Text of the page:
The overall presentation of the game rather impresses compared to some of the earlier iM@S games. Each week of the game generally begins with the producer walking into a fully-rendered 765Pro office, where various idols will be floating around, interacting or welcoming the Producer into the office. The production menu will typically be accompanied by the sight of Yayoi cleaning the windows, Haruka falling over, or Kotori, rendered in 3D for the first time, getting on with her work. The office will undergo seasonal changes, too, be it redecorated in Halloween iconography, or the whiteboard covered in birthday wellwishes at the appropriate time of year.

With the promotional events section of your weekly actions seriously curtailed, they also added what amounts to a skits section to the production menu. Periodically, typically when you unlock a new idol or when they rank up, new scenes will appear for viewing in this menu, up to one for each idol at a time. You can watch these without consuming a week of game time, so you can play them all in one go.

The nice thing is that the change from managing a fixed group of three idols to managing everyone has made a big difference in the types of scene they could do. In previous iM@S games, the number of permutations you could have when selecting a group of three idols resulted in scenes being pared down to featuring just the producer and a single girl, or at best the addition of a Ryugu member in iM@S2. Here they could guarantee the availability of everyone at some point in the game, so whilst the scenes are categorised by girl, they often feature multiple characters. It’s nice, because it gives the game much more of the feeling of the anime, where everyone is kind of just hanging around between work.

There’s a few types of random spot event as well – sometimes an idol might call out to you whilst walking to the office, leaving you to guess who it is just from the voice (as per usual, Shimoda Asami throws a bit of a curveball at times – her mimicry skills are too strong). Sometimes you are asked to buy an idol a drink from a vending machine, leaving you pondering if Takane would prefer Green Tea or that can of coffee.

I say “skits” in a Tales sense, but it’s actually “ふれあい”, or “Contact”, I guess…

That being said, this is where the game falls down a bit as well. As nice as all the skit scenes are, the game somehow manages to feel a little thin in terms narrative push. Whilst they throw out Jupiter in favour of a new rival character, the towering Leon (voiced by veteran voice actress Chihara Minori), she’s used frustratingly sparingly throughout the main game. Whilst there’s occasionally things going on, there’s not quite enough to make the game not feel a little too grindy at times.

Of course, Namco, perhaps living up to their Scamco moniker, have you covered if you are will to pay for it. They’ve started rolling out extended scenarios for purchase, extending the end-game that most iM@S devotees will have reached a while back. The first was a multi-part event, as all of 765Pro went off to perform at an event, split into four chapters as the girls perform in subgroups before reuniting at the end, featuring a healthy chunk of set-up chatter prior to their performances.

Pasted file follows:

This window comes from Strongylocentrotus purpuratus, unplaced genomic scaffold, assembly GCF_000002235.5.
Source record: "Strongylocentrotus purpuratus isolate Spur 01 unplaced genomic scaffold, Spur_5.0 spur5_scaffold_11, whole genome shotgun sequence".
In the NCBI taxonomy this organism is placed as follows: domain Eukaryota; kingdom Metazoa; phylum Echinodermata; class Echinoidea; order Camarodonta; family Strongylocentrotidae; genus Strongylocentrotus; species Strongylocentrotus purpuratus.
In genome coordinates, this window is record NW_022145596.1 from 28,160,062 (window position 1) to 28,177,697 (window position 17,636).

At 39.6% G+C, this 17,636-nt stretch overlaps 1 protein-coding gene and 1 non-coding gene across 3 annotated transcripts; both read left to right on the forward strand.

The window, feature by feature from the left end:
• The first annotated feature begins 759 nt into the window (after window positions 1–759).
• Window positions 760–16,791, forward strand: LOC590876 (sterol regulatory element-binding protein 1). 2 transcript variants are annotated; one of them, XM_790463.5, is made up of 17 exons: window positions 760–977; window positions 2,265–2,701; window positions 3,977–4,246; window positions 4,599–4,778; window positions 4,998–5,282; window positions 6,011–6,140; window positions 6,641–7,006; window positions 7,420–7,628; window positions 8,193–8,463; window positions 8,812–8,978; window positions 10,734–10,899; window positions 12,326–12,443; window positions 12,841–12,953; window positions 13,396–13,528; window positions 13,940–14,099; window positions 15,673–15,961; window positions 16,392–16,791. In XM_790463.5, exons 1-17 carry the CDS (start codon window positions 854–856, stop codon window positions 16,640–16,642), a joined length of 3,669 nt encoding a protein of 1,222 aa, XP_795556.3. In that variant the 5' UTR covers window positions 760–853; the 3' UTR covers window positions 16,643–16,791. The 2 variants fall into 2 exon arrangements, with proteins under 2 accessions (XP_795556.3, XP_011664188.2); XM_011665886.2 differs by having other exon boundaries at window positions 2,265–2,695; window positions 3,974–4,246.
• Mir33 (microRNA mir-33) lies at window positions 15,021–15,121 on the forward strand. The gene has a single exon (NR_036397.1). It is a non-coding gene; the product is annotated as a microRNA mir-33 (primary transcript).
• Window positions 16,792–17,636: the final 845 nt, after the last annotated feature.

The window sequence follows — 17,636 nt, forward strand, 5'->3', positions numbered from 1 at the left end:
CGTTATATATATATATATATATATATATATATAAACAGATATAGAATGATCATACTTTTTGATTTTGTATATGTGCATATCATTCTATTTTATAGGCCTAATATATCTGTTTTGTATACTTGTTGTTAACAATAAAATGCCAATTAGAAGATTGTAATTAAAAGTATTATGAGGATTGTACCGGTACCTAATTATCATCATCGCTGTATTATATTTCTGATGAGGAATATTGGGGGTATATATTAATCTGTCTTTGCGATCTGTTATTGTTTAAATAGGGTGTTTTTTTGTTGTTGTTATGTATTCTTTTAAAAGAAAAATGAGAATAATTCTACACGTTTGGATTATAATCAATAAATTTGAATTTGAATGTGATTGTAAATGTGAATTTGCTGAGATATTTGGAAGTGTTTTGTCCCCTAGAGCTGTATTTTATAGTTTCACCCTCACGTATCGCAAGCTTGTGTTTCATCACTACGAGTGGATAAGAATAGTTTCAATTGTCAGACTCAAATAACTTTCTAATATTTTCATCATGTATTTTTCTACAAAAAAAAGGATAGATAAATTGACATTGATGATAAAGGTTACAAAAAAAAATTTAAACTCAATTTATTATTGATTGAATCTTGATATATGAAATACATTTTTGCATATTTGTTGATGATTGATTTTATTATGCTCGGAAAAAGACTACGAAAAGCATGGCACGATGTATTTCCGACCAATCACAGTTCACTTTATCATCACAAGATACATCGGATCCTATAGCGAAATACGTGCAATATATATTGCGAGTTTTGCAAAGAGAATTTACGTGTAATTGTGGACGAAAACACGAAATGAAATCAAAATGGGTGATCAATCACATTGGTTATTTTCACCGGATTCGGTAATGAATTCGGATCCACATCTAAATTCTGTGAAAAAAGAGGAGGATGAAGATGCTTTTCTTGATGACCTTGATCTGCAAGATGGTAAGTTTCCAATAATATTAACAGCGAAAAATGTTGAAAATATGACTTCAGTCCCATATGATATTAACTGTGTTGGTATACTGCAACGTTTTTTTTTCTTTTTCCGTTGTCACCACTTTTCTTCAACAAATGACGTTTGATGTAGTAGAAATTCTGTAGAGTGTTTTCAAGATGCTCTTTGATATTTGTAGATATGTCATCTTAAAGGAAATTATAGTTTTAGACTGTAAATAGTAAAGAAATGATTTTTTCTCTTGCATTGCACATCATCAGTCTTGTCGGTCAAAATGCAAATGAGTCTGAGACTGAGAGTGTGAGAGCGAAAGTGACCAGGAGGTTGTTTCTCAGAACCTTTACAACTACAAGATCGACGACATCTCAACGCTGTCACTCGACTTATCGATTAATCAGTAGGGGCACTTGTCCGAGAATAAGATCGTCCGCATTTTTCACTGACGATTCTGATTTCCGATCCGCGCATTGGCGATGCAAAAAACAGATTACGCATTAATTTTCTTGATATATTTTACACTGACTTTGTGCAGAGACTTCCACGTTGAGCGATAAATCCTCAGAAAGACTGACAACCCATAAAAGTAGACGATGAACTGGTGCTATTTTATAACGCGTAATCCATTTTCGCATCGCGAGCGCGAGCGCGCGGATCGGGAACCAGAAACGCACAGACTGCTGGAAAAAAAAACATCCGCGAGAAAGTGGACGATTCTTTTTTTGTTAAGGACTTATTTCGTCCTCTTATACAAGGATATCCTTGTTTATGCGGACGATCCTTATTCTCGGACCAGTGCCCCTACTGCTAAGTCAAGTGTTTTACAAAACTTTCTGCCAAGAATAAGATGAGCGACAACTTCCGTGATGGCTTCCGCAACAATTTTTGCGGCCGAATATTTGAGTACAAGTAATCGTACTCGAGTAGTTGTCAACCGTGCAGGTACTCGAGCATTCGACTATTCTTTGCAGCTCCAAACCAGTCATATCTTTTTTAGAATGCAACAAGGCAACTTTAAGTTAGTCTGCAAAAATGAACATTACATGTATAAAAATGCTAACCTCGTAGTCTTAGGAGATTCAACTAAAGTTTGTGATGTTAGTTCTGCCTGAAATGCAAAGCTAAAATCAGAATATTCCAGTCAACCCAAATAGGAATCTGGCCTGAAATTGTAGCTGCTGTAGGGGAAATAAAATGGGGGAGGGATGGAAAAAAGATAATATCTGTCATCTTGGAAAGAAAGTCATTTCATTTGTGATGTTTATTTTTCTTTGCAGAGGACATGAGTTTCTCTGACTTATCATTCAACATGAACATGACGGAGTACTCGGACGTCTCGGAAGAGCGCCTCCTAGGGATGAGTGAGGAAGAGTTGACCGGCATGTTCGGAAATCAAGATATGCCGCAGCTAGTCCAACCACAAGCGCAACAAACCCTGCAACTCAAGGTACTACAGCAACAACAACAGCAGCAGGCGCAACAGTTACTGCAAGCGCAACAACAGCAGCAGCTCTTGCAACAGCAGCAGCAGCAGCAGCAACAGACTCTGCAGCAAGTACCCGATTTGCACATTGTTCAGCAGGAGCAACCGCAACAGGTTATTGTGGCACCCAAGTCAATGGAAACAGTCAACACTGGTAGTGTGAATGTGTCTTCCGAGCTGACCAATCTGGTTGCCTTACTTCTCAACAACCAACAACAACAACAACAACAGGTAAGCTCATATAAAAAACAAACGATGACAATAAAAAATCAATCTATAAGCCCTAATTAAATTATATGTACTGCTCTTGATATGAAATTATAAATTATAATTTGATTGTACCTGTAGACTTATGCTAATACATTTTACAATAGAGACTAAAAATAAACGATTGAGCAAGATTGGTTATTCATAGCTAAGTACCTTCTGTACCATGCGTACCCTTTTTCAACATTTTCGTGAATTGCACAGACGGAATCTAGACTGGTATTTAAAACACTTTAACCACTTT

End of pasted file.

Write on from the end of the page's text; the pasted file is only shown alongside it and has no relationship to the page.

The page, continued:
More recently, though, they’ve started rolling out individual character scenarios. Purchased either in batches of four (or five) characters at around 1700yen, or 4700yen if you want all of them, these add the first four chapters of ongoing individual stories for each of the characters, as they compete with Leon, wonder what kind of song is suitable for them, and generally ponder their place in the idol world.

Leon is in the Takane ball-park, height-wise, if not a bit taller. She makes Ritsuko look tiny, at the very least.

Whilst 4700yen isn’t exactly what one would call “cheap”, these packs are worryingly good value by the usual iM@S standards, particularly when you consider simply adding Anzu’s performance to your Stage for You will set you back 1200yen – aside from also unlocking the progression to S-rank, upping the level cap and adding a new skill-tree tier for your idol, these first character story packs you get a new (and I mean new) solo song for each idol thrown in. These are all pretty good, too!

That said, getting to the end of the fourth chapter will present you with a To Be Continued screen – Namco are looking to get you on lock for buying yet more content, and given the generally extremely positive reaction to the writing in the character scenarios, they’ll probably continue to get a bunch of money out of a bunch of folks (myself, likely, included. Part of the problem, I guess)

All that said, more than the lack of a strong narrative arc through the main game, I honestly kind of miss the pressure of the fixed timeline during the main game. Maybe it’s just because I’m one of those weirdos who likes the stress of the deadlines even in games like the Atelier series, but the lack of a specific goal, or rather the lack of any constraints on how you go about reaching whatever goals you set yourself, leaves much of what you are going in the game feeling a little without significance.

In less value-tastic DLC, they’re pretty aggressively raiding the Cinderella Girls and Million Live CD releases for songs for DLC performances.

There are probably other things I could talk about, but I’ve gone on for more than a bit already. If I was to conclude, I’d say that I really like the game in aggregate, but there’s a bunch of caveats. It takes a good while to get going, as the gameplay doesn’t really thicken out until you start to unlock more idols and their Burst skills, and the festivals start to make you scratch your head a little more, whilst the narrative pull isn’t necessarily there to drag you onwards unless you are really into this whole iM@S thing. In addition, whilst there’s no real need to buy more costumes or songs (though I really like Kimi*Channel, and there’s a really hot mermaid costume…), you kind of have to be willing to spend more on buying the DLC scenarios to get the most from the game.

On the plus side, though – rejoice, there’s no geography tests in this one!